Above all, she is crossing her fingers that Americans listen to it. It is for that reason that, while in the past Smith has tended to concentrate most of her touring gigs in Europe where she has always had a steadfast following, she has persuaded Columbia that the Trampin tour should mostly be spent in her own country. Because the USA is mostly what this record is about. You understand this from the opening song, "Jubilee", a paean to the land she loves. It begins: "Oh glad day to celebrate/'Neath the cloudless sky/Air so sweet/Water pure/ Fields ripe with rye." But the mood soon shifts. "Oh my land/What be troubling/Oh my land/What be troubling/What be troubling/What be troubling you."

The trouble, she suggests, began on that September morning of 2001 when she had put Jesse on to a bus to school and had just drifted back to sleep in the arms of her companion of some years, the guitarist Oliver Ray. "I heard the screaming sound, which was the plane * going over our house. It was this scream. First, we ran to make sure Jesse was alright. The next thing was just the horror of thinking of all those people. But the next thought, almost within 20 minutes, was to start worrying about what we were going to do with our retaliation. How was this going to affect the people of Afghanistan? How were we going to react to this? That was immediately part of my horror."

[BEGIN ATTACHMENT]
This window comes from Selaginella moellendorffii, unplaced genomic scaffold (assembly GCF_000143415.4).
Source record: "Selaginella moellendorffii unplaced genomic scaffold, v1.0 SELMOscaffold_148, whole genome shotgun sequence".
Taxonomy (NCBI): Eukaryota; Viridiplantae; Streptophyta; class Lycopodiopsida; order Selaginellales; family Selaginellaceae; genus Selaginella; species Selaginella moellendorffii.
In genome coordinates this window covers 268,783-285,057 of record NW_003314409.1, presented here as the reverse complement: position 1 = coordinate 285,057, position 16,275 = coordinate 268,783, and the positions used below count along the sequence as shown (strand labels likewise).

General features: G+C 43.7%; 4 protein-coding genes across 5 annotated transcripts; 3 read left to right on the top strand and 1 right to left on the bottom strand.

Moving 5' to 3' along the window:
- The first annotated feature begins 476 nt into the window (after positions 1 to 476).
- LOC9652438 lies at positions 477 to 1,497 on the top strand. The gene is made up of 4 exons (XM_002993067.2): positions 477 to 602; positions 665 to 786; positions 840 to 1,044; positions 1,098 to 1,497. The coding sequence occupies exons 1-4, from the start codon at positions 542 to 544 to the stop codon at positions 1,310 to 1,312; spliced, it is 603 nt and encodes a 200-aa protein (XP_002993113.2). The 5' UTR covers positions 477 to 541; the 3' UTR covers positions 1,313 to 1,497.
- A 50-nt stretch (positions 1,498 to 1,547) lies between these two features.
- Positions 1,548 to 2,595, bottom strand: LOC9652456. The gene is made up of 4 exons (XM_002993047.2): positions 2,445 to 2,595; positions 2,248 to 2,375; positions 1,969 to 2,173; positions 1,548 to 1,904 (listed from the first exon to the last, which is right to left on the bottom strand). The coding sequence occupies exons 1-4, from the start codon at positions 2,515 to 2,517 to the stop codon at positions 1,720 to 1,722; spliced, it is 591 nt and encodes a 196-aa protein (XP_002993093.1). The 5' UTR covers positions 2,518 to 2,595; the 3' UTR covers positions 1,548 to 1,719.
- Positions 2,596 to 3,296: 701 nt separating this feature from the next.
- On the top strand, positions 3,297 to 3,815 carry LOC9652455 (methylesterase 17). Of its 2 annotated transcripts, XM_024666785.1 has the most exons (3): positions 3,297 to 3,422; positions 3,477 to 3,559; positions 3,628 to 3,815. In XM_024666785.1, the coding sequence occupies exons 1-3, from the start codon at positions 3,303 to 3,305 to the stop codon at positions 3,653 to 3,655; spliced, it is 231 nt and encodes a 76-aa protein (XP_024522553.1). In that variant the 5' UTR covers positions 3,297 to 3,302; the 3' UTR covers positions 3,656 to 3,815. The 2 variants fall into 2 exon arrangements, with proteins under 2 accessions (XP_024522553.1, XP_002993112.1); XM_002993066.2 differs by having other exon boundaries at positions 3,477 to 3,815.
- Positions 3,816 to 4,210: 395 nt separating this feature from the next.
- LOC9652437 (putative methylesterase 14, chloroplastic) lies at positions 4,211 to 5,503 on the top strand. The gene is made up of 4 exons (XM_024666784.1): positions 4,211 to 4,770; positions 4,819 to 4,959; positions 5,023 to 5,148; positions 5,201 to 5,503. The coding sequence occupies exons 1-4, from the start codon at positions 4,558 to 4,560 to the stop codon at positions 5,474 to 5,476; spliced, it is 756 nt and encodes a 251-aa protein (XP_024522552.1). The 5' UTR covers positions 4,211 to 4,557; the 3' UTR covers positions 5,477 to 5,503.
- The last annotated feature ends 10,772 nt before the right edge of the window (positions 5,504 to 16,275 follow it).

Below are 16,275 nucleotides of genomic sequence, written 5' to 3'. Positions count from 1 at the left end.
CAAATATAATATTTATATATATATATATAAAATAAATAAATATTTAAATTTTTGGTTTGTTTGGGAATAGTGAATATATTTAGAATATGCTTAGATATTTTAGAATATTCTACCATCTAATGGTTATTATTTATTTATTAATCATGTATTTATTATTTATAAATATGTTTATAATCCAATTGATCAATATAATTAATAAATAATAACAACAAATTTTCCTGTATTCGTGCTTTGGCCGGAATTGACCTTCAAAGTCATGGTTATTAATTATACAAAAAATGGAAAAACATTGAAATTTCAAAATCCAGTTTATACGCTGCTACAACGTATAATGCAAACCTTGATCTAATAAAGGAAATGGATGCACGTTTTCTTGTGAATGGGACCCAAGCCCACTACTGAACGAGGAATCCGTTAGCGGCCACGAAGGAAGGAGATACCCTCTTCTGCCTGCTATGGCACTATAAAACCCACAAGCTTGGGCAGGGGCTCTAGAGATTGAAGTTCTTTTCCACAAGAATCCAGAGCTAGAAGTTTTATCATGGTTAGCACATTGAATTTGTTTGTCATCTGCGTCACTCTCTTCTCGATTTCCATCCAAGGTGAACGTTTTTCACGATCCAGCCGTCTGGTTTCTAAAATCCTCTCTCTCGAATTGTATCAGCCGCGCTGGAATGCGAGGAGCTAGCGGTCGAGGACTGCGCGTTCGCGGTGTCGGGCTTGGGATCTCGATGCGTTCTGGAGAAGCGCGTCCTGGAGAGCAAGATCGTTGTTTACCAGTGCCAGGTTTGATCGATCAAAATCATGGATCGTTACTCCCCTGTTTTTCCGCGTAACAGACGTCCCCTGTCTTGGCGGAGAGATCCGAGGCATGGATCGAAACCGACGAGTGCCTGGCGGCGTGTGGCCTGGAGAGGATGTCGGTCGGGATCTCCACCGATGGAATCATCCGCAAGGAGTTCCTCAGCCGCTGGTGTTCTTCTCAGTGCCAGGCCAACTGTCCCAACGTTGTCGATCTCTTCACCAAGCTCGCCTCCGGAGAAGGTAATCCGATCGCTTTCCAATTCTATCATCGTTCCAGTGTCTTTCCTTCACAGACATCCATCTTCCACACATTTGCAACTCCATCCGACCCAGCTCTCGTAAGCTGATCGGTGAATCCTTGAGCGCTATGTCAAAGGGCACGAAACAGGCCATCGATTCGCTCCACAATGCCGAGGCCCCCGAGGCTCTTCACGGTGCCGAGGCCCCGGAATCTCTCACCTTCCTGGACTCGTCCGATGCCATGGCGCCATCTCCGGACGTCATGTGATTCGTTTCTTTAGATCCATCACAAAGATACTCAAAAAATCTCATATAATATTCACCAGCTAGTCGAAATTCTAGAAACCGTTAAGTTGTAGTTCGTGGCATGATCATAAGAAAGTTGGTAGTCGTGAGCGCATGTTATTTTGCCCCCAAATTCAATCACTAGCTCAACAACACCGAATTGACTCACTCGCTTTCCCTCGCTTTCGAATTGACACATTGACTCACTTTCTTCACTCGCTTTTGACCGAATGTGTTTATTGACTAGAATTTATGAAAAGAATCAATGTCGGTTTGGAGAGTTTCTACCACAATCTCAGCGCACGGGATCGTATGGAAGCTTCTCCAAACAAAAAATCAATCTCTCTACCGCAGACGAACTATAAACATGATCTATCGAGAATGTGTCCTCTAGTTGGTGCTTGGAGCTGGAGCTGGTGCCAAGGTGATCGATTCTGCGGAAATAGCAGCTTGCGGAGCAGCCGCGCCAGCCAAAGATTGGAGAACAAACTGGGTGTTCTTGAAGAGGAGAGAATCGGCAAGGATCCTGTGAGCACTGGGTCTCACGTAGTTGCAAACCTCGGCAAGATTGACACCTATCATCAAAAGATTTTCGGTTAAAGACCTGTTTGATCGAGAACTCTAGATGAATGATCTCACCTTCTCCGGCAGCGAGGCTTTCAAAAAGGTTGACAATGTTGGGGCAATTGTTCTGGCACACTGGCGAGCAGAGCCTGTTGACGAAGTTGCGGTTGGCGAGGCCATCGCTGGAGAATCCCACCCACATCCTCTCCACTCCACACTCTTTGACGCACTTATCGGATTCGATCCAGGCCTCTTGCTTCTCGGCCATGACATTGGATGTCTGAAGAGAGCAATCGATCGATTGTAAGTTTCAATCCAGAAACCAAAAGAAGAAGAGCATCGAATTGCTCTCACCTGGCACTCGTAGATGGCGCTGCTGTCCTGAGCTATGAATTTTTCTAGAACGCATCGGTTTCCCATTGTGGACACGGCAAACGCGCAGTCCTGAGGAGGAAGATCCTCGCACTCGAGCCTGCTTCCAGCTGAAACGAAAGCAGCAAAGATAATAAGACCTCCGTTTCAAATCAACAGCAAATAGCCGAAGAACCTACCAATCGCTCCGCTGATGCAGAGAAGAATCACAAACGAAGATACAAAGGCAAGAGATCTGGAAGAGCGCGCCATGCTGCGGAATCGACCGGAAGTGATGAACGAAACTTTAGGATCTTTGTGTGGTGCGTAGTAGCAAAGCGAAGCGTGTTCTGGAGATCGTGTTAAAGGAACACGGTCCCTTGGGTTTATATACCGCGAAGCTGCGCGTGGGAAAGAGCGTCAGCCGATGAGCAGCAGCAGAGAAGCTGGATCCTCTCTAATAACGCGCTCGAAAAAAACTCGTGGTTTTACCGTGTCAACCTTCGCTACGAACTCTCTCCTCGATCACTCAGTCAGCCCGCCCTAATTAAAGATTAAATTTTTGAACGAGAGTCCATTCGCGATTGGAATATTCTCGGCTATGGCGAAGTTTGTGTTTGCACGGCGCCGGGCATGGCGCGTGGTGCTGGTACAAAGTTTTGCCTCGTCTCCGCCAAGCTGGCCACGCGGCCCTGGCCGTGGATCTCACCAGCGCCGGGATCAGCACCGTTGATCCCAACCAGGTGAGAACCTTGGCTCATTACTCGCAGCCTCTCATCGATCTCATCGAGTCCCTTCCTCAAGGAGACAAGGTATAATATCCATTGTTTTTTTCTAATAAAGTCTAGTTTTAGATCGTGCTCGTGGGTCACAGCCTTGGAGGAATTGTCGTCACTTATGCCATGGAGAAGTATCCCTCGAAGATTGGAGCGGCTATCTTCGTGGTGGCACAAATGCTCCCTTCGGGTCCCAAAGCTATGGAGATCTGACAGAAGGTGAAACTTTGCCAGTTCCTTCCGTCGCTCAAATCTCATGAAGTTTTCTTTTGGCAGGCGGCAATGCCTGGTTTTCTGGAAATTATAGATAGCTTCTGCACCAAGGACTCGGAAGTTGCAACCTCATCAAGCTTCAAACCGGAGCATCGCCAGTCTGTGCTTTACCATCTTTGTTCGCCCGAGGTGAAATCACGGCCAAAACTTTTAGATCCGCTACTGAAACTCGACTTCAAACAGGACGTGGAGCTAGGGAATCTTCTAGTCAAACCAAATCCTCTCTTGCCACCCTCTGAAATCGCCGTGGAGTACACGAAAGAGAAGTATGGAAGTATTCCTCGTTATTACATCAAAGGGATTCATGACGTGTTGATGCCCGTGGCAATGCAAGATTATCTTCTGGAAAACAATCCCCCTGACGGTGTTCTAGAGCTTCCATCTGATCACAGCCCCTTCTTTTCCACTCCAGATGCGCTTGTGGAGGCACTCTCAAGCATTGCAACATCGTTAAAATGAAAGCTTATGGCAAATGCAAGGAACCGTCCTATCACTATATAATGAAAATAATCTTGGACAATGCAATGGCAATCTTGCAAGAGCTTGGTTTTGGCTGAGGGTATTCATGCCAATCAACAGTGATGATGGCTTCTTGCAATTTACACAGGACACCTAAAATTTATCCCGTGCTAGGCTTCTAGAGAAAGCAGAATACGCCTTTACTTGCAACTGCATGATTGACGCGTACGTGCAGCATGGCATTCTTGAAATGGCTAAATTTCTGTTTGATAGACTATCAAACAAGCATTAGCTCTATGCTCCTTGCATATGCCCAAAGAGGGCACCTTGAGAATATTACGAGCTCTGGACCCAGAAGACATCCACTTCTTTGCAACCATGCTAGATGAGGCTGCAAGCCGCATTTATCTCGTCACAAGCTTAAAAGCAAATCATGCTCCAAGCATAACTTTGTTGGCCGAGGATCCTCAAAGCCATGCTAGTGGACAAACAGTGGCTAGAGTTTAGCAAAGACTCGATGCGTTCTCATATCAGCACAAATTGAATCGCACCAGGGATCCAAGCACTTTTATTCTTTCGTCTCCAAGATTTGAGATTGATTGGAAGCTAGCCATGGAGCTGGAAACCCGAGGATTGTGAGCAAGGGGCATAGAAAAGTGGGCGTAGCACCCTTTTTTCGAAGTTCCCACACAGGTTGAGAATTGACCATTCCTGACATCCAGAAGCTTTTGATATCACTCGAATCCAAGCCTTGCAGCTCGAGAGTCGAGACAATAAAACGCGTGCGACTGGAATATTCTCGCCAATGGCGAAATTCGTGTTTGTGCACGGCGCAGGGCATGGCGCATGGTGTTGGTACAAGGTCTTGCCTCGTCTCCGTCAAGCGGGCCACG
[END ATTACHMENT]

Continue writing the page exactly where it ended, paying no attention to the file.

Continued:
Smith says you "could almost bet that the Bush administration would do what it did". First there was Afghanistan and then Iraq. All of which was distressing enough for Smith, who, with Ray, joined anti-war demonstrations whenever she could, both in Europe and New York. But "we just couldn't get people to listen". The protests in the US were measly, certainly compared to the march of millions she joined in Paris. One march in New York fizzled out when the city denied it the proper permits. "It was very disappointing to me. Most disappointing was the lack of voice against what was happening here. I was really shocked and dismayed. I blame the media and, yes, even the artists. We really should know better, we know more now. But the American consciousness became instantly so nationalistic and the Bush administration played into that sense of nationalism and fear."

Equally upsetting, she says, was the speed with which even the Democrats in Washington succumbed to the new climate of retribution. "The Democrats buckled, even Hillary Clinton buckled and I know she didn't really want what Bush was asking."